John Tolley, March 17, 2020

When NASA's New Frontier mission Dragonfly touches down on the surface of Saturn's moon Titan, it won't stay in one place for long. That's because the scientific probe for the mission - both of which carry the Dragonfly moniker - is a rotorcraft drone designed by a team of Penn State aerospace engineers.

Proposed and overseen by Johns Hopkins University's Applied Physics Laboratory, Dragonfly's main directive is to deepen our understanding of this unique celestial body. Save for our own planet, Titan is the only other place we've found significant stable surface liquids - in Titan's case seas and rivers of liquid methane.

This fact, combined with the moon's carbon-rich chemistry, make Titan the ideal place to study astrobiology, the prebiotic origins of life, and the possibility of extraterrestrial habitation.

Titan is the second largest moon in our solar system.

To get the mission off the ground, quite literally, the team at Johns Hopkins needed a partner with exceptional expertise in the field of rotary aeronautical engineering.

Penn State was a clear choice given the mission parameters, notes Jack Langelaan, associate professor of aerospace engineering. "For the past 25 years, Penn State has been at the forefront of helicopter research through our Vertical Lift Research Center of Excellence, which is one of three national helicopter research centers. Johns Hopkins needed a group that had really significant helicopter experience to come in and start to look at the helicopter aspects of the mission."

Unlike NASA's previous missions to Mars, which have all included ground-based rovers, Titan's environment presents unique opportunities. The atmosphere is dense, thick and nitrogen-rich and the gravity is low making flight feasible. With that comes an expanded mission scope.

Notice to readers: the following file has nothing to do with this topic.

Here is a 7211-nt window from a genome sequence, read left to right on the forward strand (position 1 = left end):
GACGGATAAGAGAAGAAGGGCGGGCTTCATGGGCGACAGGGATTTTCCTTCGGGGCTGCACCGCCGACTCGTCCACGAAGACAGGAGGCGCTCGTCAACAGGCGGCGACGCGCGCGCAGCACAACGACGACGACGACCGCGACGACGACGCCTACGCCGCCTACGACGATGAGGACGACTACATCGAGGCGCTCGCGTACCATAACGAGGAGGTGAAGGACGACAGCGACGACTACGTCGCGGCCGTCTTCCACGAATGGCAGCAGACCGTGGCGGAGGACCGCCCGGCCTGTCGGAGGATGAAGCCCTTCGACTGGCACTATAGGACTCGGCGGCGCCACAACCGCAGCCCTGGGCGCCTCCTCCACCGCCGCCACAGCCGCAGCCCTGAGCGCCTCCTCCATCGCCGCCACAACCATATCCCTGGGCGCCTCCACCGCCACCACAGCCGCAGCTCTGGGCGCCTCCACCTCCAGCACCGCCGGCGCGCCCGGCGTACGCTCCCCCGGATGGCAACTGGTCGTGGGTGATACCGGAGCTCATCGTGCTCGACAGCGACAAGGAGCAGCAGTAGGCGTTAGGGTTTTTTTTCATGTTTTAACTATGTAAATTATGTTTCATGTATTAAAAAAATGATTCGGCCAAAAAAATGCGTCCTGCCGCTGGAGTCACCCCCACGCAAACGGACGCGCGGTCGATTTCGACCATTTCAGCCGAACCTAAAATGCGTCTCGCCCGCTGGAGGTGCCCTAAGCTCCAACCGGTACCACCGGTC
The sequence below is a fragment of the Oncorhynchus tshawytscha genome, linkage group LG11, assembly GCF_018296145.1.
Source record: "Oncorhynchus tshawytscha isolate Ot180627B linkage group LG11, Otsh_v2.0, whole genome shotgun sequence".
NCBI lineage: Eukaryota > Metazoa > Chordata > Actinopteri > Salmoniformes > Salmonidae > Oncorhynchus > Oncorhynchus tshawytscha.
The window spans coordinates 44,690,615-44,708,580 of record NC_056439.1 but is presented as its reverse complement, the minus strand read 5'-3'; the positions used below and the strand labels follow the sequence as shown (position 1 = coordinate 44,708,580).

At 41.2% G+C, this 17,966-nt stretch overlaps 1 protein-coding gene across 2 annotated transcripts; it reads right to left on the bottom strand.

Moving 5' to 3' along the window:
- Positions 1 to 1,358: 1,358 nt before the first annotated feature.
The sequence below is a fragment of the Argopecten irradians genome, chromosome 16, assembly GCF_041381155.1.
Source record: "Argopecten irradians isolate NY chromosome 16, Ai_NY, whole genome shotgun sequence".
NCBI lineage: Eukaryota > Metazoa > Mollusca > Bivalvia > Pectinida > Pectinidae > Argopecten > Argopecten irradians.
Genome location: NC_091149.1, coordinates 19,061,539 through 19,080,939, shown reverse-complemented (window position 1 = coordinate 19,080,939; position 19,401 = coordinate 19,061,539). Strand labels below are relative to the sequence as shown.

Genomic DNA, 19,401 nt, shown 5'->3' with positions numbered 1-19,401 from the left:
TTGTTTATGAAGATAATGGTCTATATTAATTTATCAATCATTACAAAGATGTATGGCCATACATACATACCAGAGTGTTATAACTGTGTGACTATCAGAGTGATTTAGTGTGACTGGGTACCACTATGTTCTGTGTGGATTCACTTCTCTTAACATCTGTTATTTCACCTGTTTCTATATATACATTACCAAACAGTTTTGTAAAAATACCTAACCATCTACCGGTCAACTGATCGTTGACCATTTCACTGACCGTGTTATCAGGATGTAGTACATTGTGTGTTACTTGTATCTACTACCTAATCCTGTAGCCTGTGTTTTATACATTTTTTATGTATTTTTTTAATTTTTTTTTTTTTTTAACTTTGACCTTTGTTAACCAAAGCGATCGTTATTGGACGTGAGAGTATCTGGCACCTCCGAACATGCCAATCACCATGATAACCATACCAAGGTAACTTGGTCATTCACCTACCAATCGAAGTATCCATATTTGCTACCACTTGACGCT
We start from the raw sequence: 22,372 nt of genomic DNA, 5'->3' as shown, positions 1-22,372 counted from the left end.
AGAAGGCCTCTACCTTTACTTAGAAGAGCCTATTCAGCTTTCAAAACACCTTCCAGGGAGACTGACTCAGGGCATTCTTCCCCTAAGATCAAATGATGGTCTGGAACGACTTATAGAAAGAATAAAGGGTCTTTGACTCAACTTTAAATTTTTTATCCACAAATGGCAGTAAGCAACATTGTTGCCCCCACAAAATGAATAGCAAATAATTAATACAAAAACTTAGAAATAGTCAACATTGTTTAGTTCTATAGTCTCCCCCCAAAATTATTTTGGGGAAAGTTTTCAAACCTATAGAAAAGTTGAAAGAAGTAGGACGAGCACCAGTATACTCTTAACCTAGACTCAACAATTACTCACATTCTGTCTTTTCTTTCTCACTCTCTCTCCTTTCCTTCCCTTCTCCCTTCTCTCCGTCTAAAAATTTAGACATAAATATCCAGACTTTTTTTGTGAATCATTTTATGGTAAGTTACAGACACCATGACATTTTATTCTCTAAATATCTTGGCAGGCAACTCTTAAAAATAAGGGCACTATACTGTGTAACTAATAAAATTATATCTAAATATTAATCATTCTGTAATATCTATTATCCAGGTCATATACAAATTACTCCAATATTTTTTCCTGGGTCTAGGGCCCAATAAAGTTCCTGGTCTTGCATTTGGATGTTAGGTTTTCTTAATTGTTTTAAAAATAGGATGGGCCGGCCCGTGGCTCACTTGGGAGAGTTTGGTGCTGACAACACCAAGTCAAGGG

But the surface conditions also present a host of challenges for the Penn State team to overcome, explains Jose Palacios, an associate professor of aerospace engineering who specializes in rotorcraft aeromechanics and aircraft icing.

"The challenges of having an atmosphere now is that when you're so far away from the sun, it's a very cold atmosphere," says Palacios. "We're talking about nitrogen and methane, temperatures down to -180 degrees Celsius. So that's one of the main challenges of flying in Titan. You're dealing with bearings in a rotating frame that might freeze if you don't have the right greases. You might have parts that might expand or contract in size, and differently, that might give you some seizure of the components. These are things that must be experimentally evaluated and demonstrated before we fly."

 

 

Another consideration which must be made when dealing with a flying vehicle is, well, flying. Dragonfly, equipped as it is with scientific instruments, must still adhere to the clean design rules necessary for moving through Titan's atmosphere.

Sven Schmitz is an associate professor of aerospace engineering and rotary wing aerodynamicist overseeing Dragonfly's main design.

"One of the challenges that I have is to talk with colleagues at Johns Hopkins and NASA that are used to mass rovers that have all kinds of antennas sticking out left and right," says Schmitz. "As an aerodynamicist, I'm trying to teach them aerodynamics 101 and say, 'Hey, can we put that antenna somewhere else at a different angle?' and so forth to make the vehicle just more aerodynamic. Because it supports the mission in how far can we go with one given flight and how well we can control the aircraft."

Design perfection is critical as Dragonfly flies through the alien atmosphere.

 

Once design, testing and delivery of the final vehicle are complete, the team from Penn State will be on hold for a while. From launch to Titan is an 8-year journey. Upon arrival, Dragonfly will "awaken" and begin its mission with operational support provided by the design team.

The project, from the outset, has been an interdepartmental and interdisciplinary effort. Rounding out the team of Palacios, Schmitz and Langelaan is Ed Smith, who is the director of the Vertical Lift Research Center of Excellence. According to Schmitz, that collaborative approach is indicative of the university's ethos.

"Penn State is a great place that really supports and celebrates working together," notes Schmitz. "It's the 'We are' Penn State all the time. It goes from administration through faculty through staff to students to everything."